Body parts of endangered birds were found after Inverness police raid

Gordon Taylor used a cupboard in his Inverness home as a workshop for his website - Wild Wizard Crafts - to make the items.

Body parts of endangered birds were found after a police raid on a man who sold artefacts and trinkets for people interested in shamanism and paganism.

Gordon Taylor used a cupboard in his Inverness home as a workshop for his website – Wild Wizard Crafts – to make the items.

Using the name Kai Seidr, the 46-year-old had two barn owl heads in jam jars, a pendant made from a tawny owl foot and another artefact made from a buzzard wing.

He also had bags containing feathers from all three species, some of which were also made into items he wanted to sell online. All of them could have sold for a total of £695, Inverness Sheriff Court was told.

Yesterday, Taylor, whose address was given as Leyton Drive, Inverness, admitted possessing the specimens of the birds and keeping them for sale, contrary to the Control of Trade in Endangered Species Regulations. He was fined £750.

Fiscal depute David Morton told Sheriff David Sutherland that Taylor faced either a fine or a maximum 12 months in prison for the offence.

He added that it was not suggested Taylor was responsible for the death of the birds.

He went on: “There is an international agreement between governments with its aim to ensure that international trade in specimens of wild animals and plants does not threaten their survival.

“It is implemented by the EU and given effect in the UK by the Control of Trade in Endangered Species (Enforcement) Regulations, 1997.

“Species are classified according to the risk they face.” Mr Morton said that the three raptors were included on the Class A list of species threatened with extinction.

Two of the items found were a pendant containing a common buzzard feather and a buzzard wing. A wooden artefact contained a buzzard and a tawny owl feather.

Another pendant consisted of a tawny owl foot, plus a bag and two collections of tawny owl feathers and wings.

The most gruesome find were two Barn Owl heads in jam jars and two bags of Barn Owl feathers.

Defence solicitor Clare Russell said: “My client’s position is one of ignorance but it is no defence in law. He did not know about the required certificates to have these items.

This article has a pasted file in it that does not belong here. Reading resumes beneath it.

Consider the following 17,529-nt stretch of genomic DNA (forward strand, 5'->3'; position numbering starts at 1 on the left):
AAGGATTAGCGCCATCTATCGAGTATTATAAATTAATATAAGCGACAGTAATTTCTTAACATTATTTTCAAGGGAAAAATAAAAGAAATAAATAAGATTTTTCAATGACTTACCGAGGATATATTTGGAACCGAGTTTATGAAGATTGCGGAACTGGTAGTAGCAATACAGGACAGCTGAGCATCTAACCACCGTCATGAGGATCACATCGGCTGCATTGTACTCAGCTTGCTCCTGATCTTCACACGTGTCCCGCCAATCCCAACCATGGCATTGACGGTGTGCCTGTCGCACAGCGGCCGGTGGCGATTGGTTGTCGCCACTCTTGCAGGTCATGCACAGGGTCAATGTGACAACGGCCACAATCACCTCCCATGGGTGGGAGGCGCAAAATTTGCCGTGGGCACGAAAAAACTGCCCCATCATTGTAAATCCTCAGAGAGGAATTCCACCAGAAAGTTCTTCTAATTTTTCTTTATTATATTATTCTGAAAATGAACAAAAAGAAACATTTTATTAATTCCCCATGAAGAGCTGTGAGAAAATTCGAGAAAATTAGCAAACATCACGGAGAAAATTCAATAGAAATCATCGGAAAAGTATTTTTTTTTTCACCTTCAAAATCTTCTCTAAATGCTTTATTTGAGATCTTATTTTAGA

“He is more that aware now of the legislation. He had purchased the various items to which he was not entitled and kept them for sale.”

She asked the Sheriff not to jail Taylor but to impose a fine.

Sheriff Sutherland told Taylor: “This is a quite reduced charge from what you originally faced. Given this and your absence of record in recent years, I will impose a financial penalty, but it is a serious matter.”

Laura Buchan, Assistant Procurator Fiscal, Specialist Casework, said: “I welcome this sentence and the message it sends to anyone involved in this illegal market.

“The existence of such a market drives persecution of these protected species. In addition the prosecution highlights to other commercial sellers that they need to understand the legislation and take seriously their obligations in respect of the international convention on the trade in endangered species of fauna and flora.”

Constable Mark Banks from the local Wildlife Crime Unit said: “This is a good example of partnerships coming together resulting in the positive outcome of the conviction of Gordon Taylor.

“Although this is an unusual case for the Highlands, it is a reminder that the internet is an active arena for wildlife crime.

“The online sale of items taken from protected wildlife species will only encourage persecution of these animals.

“Anybody who has concerns about items they see for sale which they think may be prohibited or illegal wildlife activity reference on dedicated websites or social media should contact Police Scotland or Crimestoppers.”

Ian Thomson, RSPB Scotland’s Head of Investigations, said: “Quite rightly there are laws in place to regulate or restrict the trade in wildlife, whether it’s alive or dead. While we frequently hear horror stories from abroad about the smuggling of rhino horns or tiger skins, native wildlife is also covered by this legislation, and today’s conviction is a clear reminder of that. “